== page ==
External Data Engines II
By Tim Dexter on May 15, 2008
A mad few daze getting presentations and demos ready for internal meetings on BIP for Fusion Apps. Yep, it's coming together and its going to be good from a user and a developer point of view. I want to say its going to be 'sweeeeet', my son's favorite answer for all things good at the moment, but I won't.
Back to data engines, I said I would get into the more complex case that I stated at the end of the last entry.
How can we get away from this 'pull' model where a report is scheduled to pick up the data, what if we wanted to control the timing of the report, say those XML files were being dropped into a directory periodically and each time the new file was dropped in we wanted to get BIP to run the report. While we are at it, maybe we have retail branch sales data coming into a central server, all of those XML files have the same data structure. We do not want to define a report for each branch, we only want a single report definition that picks up the appropriate filename at runtime, processes it and sends an email to the branch manager with their results and a copy to corporate.
This is a real use case scenario I worked on with a customer recently andI believe they are well on their way to implementing it. Branches would periodically drop their data files into a central directory and need a report sent back tout suite. The first hurdle to over come is how to invoke Publisher when a new file hits the directory? This customer has a centralized scheduler called Control-M - fairly widely used I think. This product has the ability to act as a directory daemon looking for files as they are dropped into a directory and then invoking some other process - theres our hook to get BIP to execute a report. Its not that tough to create your own in Perl or similar language. Here's the architecture I came up with:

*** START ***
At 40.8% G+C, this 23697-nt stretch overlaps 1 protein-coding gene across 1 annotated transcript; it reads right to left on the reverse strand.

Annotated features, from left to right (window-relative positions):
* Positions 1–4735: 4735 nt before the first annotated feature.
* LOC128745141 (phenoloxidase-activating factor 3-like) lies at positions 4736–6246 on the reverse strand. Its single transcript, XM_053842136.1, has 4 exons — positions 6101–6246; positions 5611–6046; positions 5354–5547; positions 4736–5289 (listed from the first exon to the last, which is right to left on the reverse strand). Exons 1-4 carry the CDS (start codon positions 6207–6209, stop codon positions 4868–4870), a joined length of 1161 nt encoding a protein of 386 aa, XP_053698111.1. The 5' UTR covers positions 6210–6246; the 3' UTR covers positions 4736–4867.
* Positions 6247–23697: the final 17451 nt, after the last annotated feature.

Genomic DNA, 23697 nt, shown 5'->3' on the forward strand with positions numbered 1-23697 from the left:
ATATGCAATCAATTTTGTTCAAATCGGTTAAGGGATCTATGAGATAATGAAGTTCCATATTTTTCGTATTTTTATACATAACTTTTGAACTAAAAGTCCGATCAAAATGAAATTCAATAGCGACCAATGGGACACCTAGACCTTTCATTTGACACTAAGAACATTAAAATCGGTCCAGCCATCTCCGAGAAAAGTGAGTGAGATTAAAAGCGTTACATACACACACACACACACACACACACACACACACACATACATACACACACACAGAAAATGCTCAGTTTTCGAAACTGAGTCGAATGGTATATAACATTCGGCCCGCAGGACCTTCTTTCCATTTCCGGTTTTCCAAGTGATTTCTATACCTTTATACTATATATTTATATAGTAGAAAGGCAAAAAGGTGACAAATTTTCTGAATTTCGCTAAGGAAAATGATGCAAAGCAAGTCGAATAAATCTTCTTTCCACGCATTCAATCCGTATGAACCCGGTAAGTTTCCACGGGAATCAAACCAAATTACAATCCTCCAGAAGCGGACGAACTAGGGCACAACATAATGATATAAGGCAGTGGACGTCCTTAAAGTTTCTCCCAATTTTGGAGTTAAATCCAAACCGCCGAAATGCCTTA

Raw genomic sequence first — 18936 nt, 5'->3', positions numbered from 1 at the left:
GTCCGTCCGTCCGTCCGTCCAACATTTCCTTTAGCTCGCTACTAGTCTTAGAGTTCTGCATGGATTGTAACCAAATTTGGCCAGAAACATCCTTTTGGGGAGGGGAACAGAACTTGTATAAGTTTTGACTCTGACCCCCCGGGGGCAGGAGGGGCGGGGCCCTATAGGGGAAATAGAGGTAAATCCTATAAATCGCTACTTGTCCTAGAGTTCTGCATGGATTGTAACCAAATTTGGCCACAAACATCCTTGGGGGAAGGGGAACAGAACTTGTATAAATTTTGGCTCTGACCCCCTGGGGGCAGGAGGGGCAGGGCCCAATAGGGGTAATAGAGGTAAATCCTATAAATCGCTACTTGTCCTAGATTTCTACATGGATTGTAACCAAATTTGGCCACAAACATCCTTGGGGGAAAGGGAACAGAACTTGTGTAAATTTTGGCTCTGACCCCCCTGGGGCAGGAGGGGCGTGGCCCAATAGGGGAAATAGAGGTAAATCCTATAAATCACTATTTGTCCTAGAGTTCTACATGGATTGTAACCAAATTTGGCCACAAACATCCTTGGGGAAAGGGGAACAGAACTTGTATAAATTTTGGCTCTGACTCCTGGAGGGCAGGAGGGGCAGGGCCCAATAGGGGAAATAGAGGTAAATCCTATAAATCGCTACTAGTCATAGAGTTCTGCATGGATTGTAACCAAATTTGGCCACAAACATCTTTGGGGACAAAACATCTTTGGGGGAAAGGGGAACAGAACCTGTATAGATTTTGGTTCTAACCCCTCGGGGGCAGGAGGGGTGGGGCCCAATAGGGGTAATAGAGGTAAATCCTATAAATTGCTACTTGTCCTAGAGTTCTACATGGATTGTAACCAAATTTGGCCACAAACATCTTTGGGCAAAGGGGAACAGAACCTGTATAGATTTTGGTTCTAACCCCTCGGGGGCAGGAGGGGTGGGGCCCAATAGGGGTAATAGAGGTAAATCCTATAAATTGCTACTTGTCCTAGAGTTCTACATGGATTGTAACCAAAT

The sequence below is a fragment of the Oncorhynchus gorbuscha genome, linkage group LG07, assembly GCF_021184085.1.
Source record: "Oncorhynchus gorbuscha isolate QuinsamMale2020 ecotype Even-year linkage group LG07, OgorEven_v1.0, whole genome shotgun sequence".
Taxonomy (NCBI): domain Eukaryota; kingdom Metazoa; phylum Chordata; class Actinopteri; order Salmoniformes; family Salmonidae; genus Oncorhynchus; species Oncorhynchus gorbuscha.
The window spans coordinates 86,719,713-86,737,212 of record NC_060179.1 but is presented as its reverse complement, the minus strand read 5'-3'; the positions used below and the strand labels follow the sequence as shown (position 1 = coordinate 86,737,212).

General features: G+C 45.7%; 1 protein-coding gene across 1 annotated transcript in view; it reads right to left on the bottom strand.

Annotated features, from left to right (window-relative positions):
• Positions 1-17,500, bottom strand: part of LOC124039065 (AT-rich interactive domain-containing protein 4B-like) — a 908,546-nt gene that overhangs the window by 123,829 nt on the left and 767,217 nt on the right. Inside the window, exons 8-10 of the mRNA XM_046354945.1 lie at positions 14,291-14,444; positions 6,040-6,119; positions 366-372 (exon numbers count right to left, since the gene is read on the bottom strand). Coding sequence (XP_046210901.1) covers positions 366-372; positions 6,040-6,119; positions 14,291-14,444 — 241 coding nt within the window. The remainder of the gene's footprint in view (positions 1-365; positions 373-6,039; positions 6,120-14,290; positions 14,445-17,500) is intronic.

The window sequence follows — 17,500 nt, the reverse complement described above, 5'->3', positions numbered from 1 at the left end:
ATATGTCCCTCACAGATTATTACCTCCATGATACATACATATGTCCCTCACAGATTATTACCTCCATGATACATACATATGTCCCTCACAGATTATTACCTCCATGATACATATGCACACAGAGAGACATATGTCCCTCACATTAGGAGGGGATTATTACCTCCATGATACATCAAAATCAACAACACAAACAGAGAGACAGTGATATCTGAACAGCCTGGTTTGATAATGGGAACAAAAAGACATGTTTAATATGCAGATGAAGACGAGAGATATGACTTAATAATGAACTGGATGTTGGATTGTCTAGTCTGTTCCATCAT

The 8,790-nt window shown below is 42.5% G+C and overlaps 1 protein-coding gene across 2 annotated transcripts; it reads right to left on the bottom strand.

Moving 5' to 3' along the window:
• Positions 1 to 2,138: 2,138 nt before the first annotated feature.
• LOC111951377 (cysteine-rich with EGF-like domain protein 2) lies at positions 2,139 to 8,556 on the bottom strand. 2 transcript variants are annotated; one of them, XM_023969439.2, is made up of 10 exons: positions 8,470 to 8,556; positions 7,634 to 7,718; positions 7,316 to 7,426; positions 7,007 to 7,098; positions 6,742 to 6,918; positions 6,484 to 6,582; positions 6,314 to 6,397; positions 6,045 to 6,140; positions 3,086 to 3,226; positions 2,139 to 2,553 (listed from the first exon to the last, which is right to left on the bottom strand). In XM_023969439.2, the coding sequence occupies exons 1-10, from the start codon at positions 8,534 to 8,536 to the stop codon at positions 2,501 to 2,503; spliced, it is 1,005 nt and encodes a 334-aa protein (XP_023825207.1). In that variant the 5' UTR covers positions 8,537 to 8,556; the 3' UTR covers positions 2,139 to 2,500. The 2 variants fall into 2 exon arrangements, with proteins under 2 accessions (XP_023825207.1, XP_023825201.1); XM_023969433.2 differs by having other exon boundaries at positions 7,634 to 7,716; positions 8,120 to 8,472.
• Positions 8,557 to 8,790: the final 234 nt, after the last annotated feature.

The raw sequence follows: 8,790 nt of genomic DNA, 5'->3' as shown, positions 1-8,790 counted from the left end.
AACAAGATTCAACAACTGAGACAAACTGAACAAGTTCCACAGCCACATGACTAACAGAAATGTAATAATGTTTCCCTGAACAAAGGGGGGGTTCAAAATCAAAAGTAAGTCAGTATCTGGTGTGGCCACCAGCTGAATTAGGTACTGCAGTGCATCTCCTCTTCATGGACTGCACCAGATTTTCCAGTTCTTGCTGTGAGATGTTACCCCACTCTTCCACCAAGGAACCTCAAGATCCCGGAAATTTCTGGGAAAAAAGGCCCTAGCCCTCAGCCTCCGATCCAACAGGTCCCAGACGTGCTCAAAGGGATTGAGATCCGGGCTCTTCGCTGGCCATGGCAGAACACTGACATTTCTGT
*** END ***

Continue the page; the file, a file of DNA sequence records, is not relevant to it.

Whats going on?
The Control-M product is constantly polling a specific directory looking for new or updated files. These are XML data files from the branches, when a new file appears it invokes the shell script, this is passed the filename as a parameter. It in turn invokes the java web service client class that then calls the BIP server to run a given report. The web services we provide allow you to have tight control over the report, run it now?, run it later?, which template to use?, what output to generate?, where to deliver it? All of this information can be passed to the WS client code from the shell script or you could have the WS client class to parse the XML to find out this type of information e.g. the branch's email address.
On the BIP server we have a single report defined that uses an HTTP data source with the filename as a parameter. This calls a servlet that is looking over the directory and based on the incoming filename parameter. I guess you could just have a servlet acting as the daemon to recognise new/updated files and make a call back to BIP. In this case Control-M is orchestrating the whole process so the servlet is just returning the XML file to BIP for processing.
Thats it really, the only point of note is the return codes that get passed back to the WS class and thence to the script and ultimately back to the Control-M application. Fairly simple architecture, that allows another application to control the BIP server. If you have such a requirement, I'd love to hear from you!